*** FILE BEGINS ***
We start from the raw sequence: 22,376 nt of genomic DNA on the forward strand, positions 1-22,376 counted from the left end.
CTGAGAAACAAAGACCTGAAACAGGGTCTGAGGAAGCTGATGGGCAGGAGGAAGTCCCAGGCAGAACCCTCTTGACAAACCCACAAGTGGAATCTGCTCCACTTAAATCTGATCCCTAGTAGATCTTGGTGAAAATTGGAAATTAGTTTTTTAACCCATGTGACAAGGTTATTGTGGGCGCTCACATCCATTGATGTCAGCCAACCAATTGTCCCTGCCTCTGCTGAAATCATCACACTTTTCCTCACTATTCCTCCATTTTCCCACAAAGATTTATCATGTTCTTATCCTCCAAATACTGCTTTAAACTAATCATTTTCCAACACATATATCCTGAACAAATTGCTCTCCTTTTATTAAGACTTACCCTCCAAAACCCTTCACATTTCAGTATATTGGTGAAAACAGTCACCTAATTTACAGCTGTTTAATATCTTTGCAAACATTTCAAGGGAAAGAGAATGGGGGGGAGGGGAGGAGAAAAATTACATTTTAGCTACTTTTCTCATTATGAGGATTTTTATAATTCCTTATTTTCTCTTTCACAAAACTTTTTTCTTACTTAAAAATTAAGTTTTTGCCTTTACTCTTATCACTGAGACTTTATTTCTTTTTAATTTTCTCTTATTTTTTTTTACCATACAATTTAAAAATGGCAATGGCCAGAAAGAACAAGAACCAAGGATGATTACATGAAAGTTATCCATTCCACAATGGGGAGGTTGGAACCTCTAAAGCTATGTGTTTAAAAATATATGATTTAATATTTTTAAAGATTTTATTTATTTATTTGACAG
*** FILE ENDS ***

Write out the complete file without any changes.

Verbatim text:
We start from the raw sequence: 22,376 nt of genomic DNA on the forward strand, positions 1-22,376 counted from the left end.
CTGAGAAACAAAGACCTGAAACAGGGTCTGAGGAAGCTGATGGGCAGGAGGAAGTCCCAGGCAGAACCCTCTTGACAAACCCACAAGTGGAATCTGCTCCACTTAAATCTGATCCCTAGTAGATCTTGGTGAAAATTGGAAATTAGTTTTTTAACCCATGTGACAAGGTTATTGTGGGCGCTCACATCCATTGATGTCAGCCAACCAATTGTCCCTGCCTCTGCTGAAATCATCACACTTTTCCTCACTATTCCTCCATTTTCCCACAAAGATTTATCATGTTCTTATCCTCCAAATACTGCTTTAAACTAATCATTTTCCAACACATATATCCTGAACAAATTGCTCTCCTTTTATTAAGACTTACCCTCCAAAACCCTTCACATTTCAGTATATTGGTGAAAACAGTCACCTAATTTACAGCTGTTTAATATCTTTGCAAACATTTCAAGGGAAAGAGAATGGGGGGGAGGGGAGGAGAAAAATTACATTTTAGCTACTTTTCTCATTATGAGGATTTTTATAATTCCTTATTTTCTCTTTCACAAAACTTTTTTCTTACTTAAAAATTAAGTTTTTGCCTTTACTCTTATCACTGAGACTTTATTTCTTTTTAATTTTCTCTTATTTTTTTTTACCATACAATTTAAAAATGGCAATGGCCAGAAAGAACAAGAACCAAGGATGATTACATGAAAGTTATCCATTCCACAATGGGGAGGTTGGAACCTCTAAAGCTATGTGTTTAAAAATATATGATTTAATATTTTTAAAGATTTTATTTATTTATTTGACAG